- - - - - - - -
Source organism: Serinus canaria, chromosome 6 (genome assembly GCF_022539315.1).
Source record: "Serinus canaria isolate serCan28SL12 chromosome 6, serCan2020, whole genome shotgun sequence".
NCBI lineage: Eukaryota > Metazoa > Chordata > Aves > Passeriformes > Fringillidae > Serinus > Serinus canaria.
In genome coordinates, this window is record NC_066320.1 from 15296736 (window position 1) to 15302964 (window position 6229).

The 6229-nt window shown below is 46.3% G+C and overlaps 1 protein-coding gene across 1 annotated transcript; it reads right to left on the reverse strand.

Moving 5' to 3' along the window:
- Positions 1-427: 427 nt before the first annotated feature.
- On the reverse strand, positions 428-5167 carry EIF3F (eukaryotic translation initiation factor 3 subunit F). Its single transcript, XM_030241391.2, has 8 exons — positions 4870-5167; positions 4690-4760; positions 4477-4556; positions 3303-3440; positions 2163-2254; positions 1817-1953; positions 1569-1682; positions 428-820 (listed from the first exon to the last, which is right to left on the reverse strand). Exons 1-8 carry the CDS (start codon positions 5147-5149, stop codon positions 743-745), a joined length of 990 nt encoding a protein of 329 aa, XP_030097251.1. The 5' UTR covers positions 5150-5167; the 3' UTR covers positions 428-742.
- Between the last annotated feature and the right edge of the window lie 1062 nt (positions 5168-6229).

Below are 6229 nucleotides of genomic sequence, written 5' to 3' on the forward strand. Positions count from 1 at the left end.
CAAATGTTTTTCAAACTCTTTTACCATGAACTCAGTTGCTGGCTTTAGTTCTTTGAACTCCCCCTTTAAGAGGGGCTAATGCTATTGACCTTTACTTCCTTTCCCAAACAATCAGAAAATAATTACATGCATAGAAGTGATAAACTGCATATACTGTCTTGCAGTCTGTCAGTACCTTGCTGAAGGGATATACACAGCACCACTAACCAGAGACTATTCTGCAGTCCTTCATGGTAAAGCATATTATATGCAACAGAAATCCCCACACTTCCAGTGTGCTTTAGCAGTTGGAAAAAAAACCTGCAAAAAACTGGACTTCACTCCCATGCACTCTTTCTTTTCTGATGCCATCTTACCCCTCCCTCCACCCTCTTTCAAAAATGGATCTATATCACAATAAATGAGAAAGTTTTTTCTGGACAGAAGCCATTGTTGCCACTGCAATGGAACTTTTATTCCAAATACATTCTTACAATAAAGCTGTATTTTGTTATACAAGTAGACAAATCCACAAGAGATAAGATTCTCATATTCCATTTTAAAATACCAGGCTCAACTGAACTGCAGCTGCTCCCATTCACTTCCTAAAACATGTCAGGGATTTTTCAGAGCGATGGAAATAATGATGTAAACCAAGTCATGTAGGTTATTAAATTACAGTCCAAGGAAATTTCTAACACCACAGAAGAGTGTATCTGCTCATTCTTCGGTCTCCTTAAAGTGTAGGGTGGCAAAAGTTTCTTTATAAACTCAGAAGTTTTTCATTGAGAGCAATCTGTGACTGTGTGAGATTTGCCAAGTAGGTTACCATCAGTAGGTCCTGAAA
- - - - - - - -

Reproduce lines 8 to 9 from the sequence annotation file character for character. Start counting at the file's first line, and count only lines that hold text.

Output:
- On the reverse strand, positions 428-5167 carry EIF3F (eukaryotic translation initiation factor 3 subunit F). Its single transcript, XM_030241391.2, has 8 exons — positions 4870-5167; positions 4690-4760; positions 4477-4556; positions 3303-3440; positions 2163-2254; positions 1817-1953; positions 1569-1682; positions 428-820 (listed from the first exon to the last, which is right to left on the reverse strand). Exons 1-8 carry the CDS (start codon positions 5147-5149, stop codon positions 743-745), a joined length of 990 nt encoding a protein of 329 aa, XP_030097251.1. The 5' UTR covers positions 5150-5167; the 3' UTR covers positions 428-742.
- Between the last annotated feature and the right edge of the window lie 1062 nt (positions 5168-6229).